General / Musings

Pop-Up Stays Up

By: Tin-Fu (Tiffany) Tsai, guest author. Reprinted with permission from: Entertainment, Arts and Sports Law Journal, Spring 2020, Vol. 31, No. 2, published by the New York State Bar Association, One Elk Street, Albany, NY 12207.

When Kenneth Cole first showcased his new line of shoes in his friend’s trailer under the disguise of a production company during Market Week in the ’80s, it was meant to be a temporary alternative to a pricey showroom. Nowadays, displaying products in an unconventional store setting for a limited time period—pop-up stores—is more than a preliminary solution, but rather a game-changing retail strategy. This is because pop-ups not only create a sense of excitement but also help the retailer reshape its real estate planning.

Maintaining leases is tricky for retailers, especially in the retail apocalypse era where they struggle to adjust to shifting shopping habits and exponential e-commerce growth. One of the takeaways from the recent bankruptcies of Barney’s and Forever 21 is that expensive leases can drain a retailer, no matter at which end of the spectrum it sits. This is why more and more landlords and tenants are drawn to the pop-up concept, which provides more flexibility in the retail network with lower costs and risks. Landlords see pop-ups as a revenue source for what could be vacant properties as well as a chance to vet tenants for potential long-term leases. Tenants are able to gauge market reaction towards their products and test the feasibility of the store locations. Bridging the gap between brick-and-mortar and online platforms, the pop-up arrangement, though not a brand new idea, has already become a pillar of the retail landscape.

Fashion brands are constant players in the pop-up game. Tiffany & Co.’s signature blue box just added men’s collection at its first men’s pop-up on 5th Avenue. Chanel launched an all-red pop-up displaying limited-edition beauty products in midtown New York. Louis Vuitton’s neon green downtown Manhattan store, presenting Virgil Abloh’s Fall 2019 collection, was just one out of a hundred pop-up arrangements last year. While companies such as Appear Here, Storefront, and Popuphood facilitate the process, brands should factor the unique implications that come with pop-ups.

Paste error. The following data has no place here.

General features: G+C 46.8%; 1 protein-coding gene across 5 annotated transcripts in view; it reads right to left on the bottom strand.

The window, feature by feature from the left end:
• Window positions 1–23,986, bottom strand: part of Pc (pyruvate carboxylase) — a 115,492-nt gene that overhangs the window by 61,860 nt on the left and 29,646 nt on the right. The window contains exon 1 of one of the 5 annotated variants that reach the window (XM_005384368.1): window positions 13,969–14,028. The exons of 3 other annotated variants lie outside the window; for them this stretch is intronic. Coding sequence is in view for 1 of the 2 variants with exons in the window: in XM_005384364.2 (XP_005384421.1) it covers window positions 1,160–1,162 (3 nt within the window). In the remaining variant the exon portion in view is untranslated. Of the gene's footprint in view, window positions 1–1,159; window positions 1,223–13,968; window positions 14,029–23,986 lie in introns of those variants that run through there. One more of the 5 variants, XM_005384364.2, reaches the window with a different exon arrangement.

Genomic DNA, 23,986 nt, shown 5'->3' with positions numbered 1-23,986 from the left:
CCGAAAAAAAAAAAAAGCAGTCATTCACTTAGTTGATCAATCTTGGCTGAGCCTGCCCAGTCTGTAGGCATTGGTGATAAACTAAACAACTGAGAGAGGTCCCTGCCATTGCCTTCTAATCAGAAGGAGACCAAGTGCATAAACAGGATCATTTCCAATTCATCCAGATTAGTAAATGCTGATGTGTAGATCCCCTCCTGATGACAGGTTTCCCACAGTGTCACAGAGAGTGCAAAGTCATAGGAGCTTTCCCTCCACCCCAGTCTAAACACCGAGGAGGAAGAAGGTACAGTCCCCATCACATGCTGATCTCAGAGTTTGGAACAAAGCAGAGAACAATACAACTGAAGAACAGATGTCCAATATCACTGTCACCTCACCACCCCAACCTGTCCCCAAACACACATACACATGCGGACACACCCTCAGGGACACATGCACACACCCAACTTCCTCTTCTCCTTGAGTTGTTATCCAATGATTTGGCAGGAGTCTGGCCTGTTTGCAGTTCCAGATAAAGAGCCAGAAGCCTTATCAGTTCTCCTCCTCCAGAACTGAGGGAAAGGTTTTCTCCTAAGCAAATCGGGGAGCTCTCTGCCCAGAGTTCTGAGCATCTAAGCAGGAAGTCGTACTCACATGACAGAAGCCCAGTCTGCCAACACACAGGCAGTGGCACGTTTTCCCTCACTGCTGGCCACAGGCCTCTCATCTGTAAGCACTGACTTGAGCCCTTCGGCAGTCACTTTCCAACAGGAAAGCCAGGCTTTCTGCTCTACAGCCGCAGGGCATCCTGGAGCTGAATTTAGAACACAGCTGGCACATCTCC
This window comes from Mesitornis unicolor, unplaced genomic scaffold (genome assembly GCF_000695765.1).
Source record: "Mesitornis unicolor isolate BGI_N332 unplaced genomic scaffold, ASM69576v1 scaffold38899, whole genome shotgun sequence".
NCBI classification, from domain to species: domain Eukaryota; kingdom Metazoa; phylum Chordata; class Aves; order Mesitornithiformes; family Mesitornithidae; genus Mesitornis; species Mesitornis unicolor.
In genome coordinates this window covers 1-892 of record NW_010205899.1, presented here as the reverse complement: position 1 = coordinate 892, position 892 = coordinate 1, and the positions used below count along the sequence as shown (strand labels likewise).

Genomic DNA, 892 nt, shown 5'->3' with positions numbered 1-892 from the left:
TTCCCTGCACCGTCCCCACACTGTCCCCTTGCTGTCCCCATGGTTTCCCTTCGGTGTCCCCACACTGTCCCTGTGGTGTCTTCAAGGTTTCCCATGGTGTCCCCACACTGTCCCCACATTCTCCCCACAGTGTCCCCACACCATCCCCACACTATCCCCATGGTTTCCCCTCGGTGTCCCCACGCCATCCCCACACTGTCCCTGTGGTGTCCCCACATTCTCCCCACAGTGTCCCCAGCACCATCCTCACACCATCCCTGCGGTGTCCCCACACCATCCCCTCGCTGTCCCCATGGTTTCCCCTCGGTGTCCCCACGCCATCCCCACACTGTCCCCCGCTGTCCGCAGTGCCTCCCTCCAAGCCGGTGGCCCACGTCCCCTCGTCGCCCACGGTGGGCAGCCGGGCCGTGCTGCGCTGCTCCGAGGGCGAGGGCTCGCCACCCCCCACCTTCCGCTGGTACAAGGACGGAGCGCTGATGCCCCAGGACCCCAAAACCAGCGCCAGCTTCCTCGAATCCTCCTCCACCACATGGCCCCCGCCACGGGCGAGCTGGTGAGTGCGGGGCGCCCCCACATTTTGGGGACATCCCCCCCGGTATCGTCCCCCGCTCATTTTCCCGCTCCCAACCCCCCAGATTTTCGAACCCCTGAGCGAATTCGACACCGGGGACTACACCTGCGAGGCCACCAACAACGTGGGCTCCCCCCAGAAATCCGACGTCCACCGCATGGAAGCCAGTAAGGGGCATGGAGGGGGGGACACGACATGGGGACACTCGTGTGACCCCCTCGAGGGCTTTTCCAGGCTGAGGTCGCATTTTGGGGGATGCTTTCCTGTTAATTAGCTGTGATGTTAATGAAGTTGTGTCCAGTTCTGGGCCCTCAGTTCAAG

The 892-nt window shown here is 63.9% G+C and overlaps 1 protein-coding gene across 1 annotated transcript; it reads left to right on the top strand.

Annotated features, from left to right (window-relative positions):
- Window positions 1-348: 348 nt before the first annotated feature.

Lease or License

Two options dictate the legal framework of pop-ups: leases or licenses. Essentially, the difference between the two is that a lease grants the tenant an exclusive and irrevocable right to possess the premises, whereas the possession right is not absolute and can be revoked at will under a license. As a result, a landlord under a lease has to go through the often costly and time-consuming court proceeding to evict a tenant, while under a license using self-help is usually sufficient. After the Housing Stability and Tenant Protection act of 2019 was enacted, ousting a tenant with a lease will be even more difficult and unpredictable as the court proceeding is prolonged and the court has more discretions. Since pop-up deals tend to move fast, a license can be a simple way to document the legal relationship between parties as compared to a lease. Nevertheless, both parties should be mindful that the court will look at the substance rather than the name of the documents when deciding the nature of the tenancy.

The Location

Instead of thinking about who their neighbors are, brands should focus more on their customers’ lifestyles when selecting the store locations. Gucci’s pop-up with Dapper Dan in Harlem reflected the recognition of the cultural significance of the region. A database was created as a result of Introduction 1472 passed by the New York City Council in 2019, also known as the “storefront tracker” bill, may be useful for storefront searches as it provides information on the vacancy status, lease terms, size, and economic activities of the stores.